Placepot: A Tote-style bet where you must predict horses to place rather than win a set number of races.
Plate: A horse’s racing shoe.
Postponed: When it is agreed that the race will take place at another time instead of the original time.
Pulled Up: A horse who is brought to a halt during a race by its jockey.
Pulling: A horse who is keen during a race and wants to go faster than its jockey is allowing.
Punter: An individual who has had a bet on the outcome of a race.
Pushed Out: A horse who has gone clear of its rivals in a race after minimal urging from its jockey.
Racecard: The programme of the day’s races.
Rating: A score given to a horse based on certain criteria such as its past performances. The better a horse’s rating the more likely it is to win a race.
Reverse Forecast: A bit similar to a straight Forecast except that the horses can come first or second in either order.
Right-handed: A racecourse that runs clockwise where the rails are on the jockey’s right hand side.
Rule 4: This is only enacted if a horse is withdrawn without sufficient time to change the odds of the rest of the race. Essentially, all other odds are reduced via a specific formula to compensate for the horse leaving.
Schooled: A horse that has been trained to jump over obstacles.
Scope: A horse’s potential.
Seller: A race where the winner is put up for auction afterwards.
Short Head: How close the runner-up in the race came to winning it.
Silks: An owner’s colours.
Single: A one-off bet settled according to the odds offered when it was placed.
Sire: The father of a horse.
Sprinter: A horse who competes in races run over a short (usually over six furlongs or less) distance.
Stable Jockey: A jockey that is signed up to ride for a particular trainer from a specific stable.
Stall: A box that horses are put into for specific races and released from when the race begins.
Stallion: A male horse used for breeding.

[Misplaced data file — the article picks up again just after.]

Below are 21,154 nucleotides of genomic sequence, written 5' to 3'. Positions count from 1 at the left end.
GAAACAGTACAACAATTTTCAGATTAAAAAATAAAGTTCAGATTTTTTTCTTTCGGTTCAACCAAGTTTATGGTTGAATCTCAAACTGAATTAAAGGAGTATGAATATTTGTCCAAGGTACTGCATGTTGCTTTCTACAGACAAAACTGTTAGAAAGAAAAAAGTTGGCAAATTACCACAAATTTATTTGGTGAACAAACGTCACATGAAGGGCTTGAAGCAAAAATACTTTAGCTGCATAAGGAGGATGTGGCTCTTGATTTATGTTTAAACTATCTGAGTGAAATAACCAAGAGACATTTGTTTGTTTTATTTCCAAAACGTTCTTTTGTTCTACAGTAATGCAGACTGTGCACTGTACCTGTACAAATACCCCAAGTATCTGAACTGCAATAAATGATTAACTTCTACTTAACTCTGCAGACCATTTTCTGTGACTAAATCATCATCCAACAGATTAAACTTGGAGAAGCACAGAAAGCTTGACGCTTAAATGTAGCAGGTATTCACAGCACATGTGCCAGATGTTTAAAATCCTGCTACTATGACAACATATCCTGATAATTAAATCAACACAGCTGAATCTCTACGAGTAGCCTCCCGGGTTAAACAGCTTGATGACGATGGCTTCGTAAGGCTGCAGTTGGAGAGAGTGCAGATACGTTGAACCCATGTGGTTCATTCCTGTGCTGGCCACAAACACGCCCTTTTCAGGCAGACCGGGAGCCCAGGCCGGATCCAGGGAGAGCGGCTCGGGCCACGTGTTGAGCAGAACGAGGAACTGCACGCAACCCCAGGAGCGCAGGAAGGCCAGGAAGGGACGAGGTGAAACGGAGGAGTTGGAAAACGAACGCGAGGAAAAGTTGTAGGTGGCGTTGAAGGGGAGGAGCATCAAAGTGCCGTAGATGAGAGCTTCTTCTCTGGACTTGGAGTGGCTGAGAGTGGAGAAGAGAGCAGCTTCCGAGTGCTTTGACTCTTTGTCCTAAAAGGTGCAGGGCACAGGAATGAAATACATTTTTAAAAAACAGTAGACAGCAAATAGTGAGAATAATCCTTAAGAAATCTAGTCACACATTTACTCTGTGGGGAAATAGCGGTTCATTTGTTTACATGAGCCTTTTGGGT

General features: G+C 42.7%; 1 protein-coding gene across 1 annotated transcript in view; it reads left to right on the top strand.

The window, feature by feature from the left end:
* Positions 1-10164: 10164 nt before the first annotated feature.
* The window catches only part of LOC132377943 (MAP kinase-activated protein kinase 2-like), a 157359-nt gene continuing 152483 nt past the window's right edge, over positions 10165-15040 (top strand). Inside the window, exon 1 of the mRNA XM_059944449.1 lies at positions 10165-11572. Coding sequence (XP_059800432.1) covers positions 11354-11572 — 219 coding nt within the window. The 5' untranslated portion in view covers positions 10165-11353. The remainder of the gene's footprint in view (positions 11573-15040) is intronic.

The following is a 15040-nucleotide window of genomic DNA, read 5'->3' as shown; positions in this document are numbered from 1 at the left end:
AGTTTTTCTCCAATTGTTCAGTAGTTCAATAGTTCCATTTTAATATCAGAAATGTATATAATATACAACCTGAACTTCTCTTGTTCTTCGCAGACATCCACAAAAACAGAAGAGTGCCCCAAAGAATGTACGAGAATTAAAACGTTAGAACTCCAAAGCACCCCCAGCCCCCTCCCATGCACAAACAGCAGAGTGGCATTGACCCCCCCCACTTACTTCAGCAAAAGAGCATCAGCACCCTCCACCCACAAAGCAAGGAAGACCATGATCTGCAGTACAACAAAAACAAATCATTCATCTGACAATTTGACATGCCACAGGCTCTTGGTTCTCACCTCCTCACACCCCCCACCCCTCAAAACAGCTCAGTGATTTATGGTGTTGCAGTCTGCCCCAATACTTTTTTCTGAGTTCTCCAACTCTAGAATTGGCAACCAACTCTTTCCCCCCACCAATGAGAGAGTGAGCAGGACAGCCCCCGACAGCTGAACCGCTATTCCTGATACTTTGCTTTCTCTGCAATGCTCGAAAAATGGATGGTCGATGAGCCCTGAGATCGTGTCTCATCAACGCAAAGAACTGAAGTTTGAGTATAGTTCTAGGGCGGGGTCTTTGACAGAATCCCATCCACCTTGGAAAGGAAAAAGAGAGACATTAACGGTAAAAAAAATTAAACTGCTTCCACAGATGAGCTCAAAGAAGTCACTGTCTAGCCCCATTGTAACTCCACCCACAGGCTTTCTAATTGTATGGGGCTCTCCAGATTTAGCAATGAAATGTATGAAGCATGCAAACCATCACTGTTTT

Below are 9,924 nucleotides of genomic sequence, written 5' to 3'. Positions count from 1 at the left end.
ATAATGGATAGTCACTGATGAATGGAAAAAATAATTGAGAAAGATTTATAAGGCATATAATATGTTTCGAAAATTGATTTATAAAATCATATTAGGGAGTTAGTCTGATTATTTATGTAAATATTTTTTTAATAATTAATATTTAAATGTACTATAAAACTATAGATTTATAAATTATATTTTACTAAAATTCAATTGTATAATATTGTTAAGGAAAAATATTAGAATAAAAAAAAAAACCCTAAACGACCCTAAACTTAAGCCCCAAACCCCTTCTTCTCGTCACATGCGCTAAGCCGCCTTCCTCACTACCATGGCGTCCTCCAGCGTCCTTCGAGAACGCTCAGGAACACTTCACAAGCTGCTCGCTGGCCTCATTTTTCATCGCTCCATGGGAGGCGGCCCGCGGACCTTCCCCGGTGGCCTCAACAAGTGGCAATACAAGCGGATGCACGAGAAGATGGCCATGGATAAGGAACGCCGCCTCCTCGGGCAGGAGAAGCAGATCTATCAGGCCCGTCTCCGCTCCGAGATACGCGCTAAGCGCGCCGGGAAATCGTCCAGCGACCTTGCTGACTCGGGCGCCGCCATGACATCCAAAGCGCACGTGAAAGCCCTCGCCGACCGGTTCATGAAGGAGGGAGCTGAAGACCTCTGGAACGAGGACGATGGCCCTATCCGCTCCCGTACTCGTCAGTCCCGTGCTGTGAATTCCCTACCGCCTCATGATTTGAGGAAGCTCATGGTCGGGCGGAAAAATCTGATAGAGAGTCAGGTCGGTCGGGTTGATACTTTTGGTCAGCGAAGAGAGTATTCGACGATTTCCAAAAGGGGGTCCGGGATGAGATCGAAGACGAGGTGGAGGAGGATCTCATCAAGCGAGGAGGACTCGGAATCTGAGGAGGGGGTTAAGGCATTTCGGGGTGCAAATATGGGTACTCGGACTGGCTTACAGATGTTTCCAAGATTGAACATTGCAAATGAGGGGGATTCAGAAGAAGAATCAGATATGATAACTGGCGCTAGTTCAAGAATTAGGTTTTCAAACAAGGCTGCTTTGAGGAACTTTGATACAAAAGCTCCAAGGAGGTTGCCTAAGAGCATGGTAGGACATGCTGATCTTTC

Staying On: A horse who finished strongly during the closing stages.
Steward’s Enquiry: A situation when the stewards look into a particular aspect of a race for any forbidden behaviour.
Stewards: A group of officials who ensure that rules are adhered to.
Tailed Off: A horse that drops away from the front runners so much that it is unlikely to catch up to them.
Thoroughbred: The breed of horse best known for its use in horse racing.
Tongue-tie: A strap or piece of stocking that is used to tie down a horse’s tongue to prevent the tongue getting over the bit which affects a horse’s breathing.
Tote: A pool-type betting system that was originally under the control of the government.
Trainer: The person who has trained the horse.
Tricast: An attempt to predict the first three horses to finish a race and the order that they’ll finish in.
Under Starter’s Orders: The action of the starter who brings the field of horses into order ahead of the start of the race.
Underdog: A horse that is unlikely to win but is still favoured by some.
Undulating: A track that does not have a flat terrain.
Visor: A similar type of headgear that has a small slit in the eye cup which limits a horse’s rearward vision to help with concentration.
Void: When a bet is declared to be invalid and your stake is returned.
Walkover: A race with only one jockey and one horse.
Weighed-in: An announcement made to indicate that every jockey has weighed-in both before and after a race.
Weight Allowance: An inexperienced jockey can be given a certain weight allowance to account for this fact. On occasion, horses will be given an allowance in a race depending on their sex or age.
Weight Cloth: Fabric that weights are put inside of when a horse must carry weight either because of a penalty or handicap.
Weight For Age: Races that are non-handicap affairs and, thus, the amount of weight a horse has to carry is decided by the weight-for-age scale.
Whip: An instrument used by jockeys to help keep horses under control and to encourage them.
Withdrawn: A horse that is removed from the race before it actually begins.
X, Y, Z
Yearling: A horse under the age of one, with its birthday on the 1st January.
So there you have it…
Horse Racing Terms Explained.
We hope that this was helpful and now the terms have been explained, it will hopefully help you make the right call.